Tax Consultant at RSM Poland

In the previous post, we discussed recommendations of Working Group no. 1 and no. 2 working in the Transfer Pricing Forum. These recommendations focused on benchmarking studies and a description of compliance that must be prepared if benchmarking studies cannot be delivered. In this post, we are going to discuss the recommendations of Working Group no.3, which addressed re-invoicing and the hierarchy of transfer pricing methods. These recommendations have been prepared for transfer pricing regulations that have been in force since 1 January 2019.

TPF recommendations on the hierarchy of transfer pricing methods and the choice of the most appropriate method

OECD guidelines from 2017 distinguish traditional transaction methods and transactional profit methods. The former group includes: the comparable uncontrolled price method, the cost plus method and the resale price method, whereas the latter includes the transactional net margin method and the transactional profit split method. Since 2019, in accordance with the amended provisions of the CIT Act and the PIT Act, the taxpayer may apply another method, known as “the sixth method” to verify transfer pricing. There is no hierarchy of methods in place; however, the entity is obliged to choose the most appropriate method for a given case. The description of the choice of a given method should be an element of the benchmarking study or a description of compliance. The taxpayer may include a thorough description of the process of selecting the most appropriate method for a given transaction; he is not obliged to do so, however. The audit will surely analyse the justification of the choice of a given method and reasons for rejecting other methods in terms of how rational and correct the taxpayer’s decisions are in this respect. Pursuant to Article 11d par. 4 of the CIT Act, the tax authority will apply the method adopted by the related entity when determining the taxpayer’s income, unless another method is more appropriate.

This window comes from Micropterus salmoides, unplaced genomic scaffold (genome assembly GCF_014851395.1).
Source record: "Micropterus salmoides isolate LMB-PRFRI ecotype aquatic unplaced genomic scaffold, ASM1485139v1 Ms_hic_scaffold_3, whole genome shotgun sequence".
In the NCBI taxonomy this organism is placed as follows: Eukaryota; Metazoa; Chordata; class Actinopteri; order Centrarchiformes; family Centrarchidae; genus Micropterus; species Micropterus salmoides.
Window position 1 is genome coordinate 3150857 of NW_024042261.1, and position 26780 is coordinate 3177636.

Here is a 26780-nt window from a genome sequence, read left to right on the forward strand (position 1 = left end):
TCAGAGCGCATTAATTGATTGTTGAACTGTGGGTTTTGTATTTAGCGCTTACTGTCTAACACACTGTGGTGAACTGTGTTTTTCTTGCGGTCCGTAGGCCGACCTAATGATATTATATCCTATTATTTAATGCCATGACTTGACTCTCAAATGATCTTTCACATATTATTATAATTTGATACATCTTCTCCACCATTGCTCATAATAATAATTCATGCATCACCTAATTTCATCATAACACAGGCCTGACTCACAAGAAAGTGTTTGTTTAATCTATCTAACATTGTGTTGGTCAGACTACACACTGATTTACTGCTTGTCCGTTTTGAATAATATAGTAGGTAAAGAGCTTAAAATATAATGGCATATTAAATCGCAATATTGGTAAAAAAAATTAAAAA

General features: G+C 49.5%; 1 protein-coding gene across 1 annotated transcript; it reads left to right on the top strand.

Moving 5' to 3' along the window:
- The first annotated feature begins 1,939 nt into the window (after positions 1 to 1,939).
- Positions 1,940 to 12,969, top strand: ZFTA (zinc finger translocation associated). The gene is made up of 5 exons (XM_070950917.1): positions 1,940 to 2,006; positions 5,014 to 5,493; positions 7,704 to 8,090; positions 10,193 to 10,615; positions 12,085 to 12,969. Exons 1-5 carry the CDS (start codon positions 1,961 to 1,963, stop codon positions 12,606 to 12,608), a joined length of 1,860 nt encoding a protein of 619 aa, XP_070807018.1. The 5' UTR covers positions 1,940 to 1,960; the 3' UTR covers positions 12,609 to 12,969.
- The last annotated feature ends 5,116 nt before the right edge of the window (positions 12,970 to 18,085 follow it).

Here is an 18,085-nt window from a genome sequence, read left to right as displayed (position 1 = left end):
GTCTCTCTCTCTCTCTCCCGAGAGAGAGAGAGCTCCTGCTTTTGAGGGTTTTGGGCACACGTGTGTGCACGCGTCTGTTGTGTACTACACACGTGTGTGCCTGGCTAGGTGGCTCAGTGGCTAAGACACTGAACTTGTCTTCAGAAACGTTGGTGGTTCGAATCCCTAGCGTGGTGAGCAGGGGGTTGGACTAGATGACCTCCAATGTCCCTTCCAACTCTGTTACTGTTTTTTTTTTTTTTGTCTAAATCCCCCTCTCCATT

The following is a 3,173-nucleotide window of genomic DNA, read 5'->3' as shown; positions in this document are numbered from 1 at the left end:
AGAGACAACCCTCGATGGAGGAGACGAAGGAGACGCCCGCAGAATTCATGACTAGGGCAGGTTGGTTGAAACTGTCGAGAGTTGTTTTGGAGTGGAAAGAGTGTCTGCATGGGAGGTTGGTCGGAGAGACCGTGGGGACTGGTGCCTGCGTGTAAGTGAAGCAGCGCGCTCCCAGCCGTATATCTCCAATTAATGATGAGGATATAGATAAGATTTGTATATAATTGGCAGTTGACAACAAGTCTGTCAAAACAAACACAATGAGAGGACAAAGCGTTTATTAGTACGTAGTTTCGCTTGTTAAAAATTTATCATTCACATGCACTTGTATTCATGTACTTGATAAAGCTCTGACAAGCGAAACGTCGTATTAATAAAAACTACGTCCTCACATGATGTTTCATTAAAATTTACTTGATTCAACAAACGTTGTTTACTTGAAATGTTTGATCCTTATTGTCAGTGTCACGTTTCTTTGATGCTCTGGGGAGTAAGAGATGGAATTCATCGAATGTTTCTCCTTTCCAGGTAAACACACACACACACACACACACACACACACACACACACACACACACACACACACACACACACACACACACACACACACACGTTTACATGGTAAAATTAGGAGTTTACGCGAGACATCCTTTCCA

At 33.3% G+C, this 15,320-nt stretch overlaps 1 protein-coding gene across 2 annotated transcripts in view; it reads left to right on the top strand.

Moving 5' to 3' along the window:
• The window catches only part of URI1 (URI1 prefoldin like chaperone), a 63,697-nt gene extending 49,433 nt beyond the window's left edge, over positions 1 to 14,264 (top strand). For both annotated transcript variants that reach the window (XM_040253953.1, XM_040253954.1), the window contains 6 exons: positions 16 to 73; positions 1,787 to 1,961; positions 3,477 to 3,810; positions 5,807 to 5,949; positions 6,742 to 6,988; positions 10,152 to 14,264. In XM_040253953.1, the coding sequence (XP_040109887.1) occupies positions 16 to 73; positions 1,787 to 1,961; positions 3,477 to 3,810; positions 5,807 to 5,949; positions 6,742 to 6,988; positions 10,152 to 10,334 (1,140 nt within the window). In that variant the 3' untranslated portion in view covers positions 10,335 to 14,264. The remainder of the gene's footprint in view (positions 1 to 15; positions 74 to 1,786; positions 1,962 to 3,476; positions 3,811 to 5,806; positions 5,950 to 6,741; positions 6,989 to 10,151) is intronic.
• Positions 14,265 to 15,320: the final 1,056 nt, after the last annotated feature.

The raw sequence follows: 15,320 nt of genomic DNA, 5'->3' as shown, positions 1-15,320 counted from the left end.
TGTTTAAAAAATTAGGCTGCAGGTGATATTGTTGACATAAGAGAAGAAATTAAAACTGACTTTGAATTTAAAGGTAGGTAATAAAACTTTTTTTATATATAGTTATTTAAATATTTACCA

When determining transfer prices, related entities should be guided by an overriding principle that the prices should be agreed the way non-related entities would have done in similar circumstances. The need to apply arm’s length prices in transactions between related entities pertains to transactions that did not exceed thresholds for preparing tax documentations or are exempt from this obligation, as well. Factors that should be considered when selecting the method include: characteristics of a given transaction, availability of data for the taxpayer and limitations of available comparables.

Afraid of overvaluing your income from transactions with related parties?

TPF recommendations on the verification if the re-invoice transaction is at arm’s length

Re-invoicing transactions are often concluded within a group of related entities and can, for example, be connected with group purchases made by a given entity for different companies. As a rule, the cost of the purchase of goods or services from non-related entities in such transactions is recharged for given beneficiaries in the amount of the price paid by the purchasing entity, without any margin/profit mark-up. The lack of any margin or profit mark-up is justified only if the entity purchasing the goods or services performs administrative functions, and does not bear any significant risks involved in the transaction, and if the time between the purchase and resale to a related entity is relatively short.